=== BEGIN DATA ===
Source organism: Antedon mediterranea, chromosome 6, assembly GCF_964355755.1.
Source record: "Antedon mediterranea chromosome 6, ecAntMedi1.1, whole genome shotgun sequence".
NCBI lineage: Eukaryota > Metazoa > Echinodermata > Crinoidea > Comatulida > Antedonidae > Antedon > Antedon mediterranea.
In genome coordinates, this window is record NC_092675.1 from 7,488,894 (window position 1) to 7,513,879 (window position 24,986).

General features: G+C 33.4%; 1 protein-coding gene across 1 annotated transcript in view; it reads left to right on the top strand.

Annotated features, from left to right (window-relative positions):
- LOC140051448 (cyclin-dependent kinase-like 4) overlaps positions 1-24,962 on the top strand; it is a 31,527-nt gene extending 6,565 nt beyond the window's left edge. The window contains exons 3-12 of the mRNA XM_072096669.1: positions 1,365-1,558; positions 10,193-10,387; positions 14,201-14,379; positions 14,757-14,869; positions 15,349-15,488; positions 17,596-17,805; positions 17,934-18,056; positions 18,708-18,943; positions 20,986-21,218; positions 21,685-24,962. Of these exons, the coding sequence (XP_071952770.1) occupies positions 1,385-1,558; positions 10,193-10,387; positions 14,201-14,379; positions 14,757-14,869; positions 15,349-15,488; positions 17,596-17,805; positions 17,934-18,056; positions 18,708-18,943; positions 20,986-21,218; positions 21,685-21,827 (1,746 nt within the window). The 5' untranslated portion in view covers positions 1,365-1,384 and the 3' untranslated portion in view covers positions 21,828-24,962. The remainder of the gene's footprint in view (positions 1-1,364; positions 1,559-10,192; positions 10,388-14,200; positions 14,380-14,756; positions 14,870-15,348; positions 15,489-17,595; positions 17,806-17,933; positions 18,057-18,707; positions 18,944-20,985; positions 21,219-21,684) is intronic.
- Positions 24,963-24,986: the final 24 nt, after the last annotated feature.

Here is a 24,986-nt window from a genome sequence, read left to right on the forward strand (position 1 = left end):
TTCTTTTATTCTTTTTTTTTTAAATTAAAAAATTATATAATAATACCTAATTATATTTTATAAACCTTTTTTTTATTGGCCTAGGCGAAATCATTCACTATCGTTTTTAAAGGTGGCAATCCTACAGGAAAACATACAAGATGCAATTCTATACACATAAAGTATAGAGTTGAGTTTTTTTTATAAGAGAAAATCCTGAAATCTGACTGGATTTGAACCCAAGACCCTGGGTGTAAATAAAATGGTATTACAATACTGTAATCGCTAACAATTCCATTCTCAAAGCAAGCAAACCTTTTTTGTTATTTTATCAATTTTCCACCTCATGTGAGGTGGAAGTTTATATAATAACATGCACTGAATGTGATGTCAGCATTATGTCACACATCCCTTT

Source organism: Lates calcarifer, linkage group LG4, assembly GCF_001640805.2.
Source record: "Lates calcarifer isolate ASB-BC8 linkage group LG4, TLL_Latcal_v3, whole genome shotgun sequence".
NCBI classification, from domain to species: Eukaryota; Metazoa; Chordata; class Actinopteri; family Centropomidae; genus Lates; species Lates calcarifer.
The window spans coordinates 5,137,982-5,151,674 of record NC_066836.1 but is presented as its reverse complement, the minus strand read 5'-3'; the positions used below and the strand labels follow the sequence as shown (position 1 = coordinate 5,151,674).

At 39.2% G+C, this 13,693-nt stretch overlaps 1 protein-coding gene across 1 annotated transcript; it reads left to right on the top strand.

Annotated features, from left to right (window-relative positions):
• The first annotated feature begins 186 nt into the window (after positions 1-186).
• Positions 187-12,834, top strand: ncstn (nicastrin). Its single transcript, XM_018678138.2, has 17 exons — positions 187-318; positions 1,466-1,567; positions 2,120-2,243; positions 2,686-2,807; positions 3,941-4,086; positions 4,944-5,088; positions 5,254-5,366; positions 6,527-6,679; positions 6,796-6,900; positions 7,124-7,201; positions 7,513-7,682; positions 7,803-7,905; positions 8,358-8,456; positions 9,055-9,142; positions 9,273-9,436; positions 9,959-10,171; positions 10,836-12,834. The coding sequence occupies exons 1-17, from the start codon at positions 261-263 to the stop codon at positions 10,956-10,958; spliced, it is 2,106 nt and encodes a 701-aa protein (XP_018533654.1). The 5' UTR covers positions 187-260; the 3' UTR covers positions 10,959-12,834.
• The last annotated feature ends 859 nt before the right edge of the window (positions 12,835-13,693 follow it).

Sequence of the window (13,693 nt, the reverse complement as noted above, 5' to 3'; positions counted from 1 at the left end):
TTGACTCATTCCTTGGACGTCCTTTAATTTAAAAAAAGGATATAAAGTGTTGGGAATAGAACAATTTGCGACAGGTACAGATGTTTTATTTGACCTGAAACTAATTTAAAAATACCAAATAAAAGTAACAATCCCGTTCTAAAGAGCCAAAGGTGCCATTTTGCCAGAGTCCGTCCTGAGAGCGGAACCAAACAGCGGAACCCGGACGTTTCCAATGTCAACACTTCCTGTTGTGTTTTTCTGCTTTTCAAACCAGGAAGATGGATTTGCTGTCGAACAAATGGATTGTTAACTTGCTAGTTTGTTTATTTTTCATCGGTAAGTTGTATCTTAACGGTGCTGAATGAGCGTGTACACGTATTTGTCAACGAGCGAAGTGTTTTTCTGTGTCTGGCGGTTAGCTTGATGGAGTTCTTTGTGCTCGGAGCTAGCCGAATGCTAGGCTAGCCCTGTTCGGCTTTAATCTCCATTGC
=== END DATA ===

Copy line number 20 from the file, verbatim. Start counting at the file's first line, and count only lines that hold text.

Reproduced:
Sequence of the window (13,693 nt, the reverse complement as noted above, 5' to 3'; positions counted from 1 at the left end):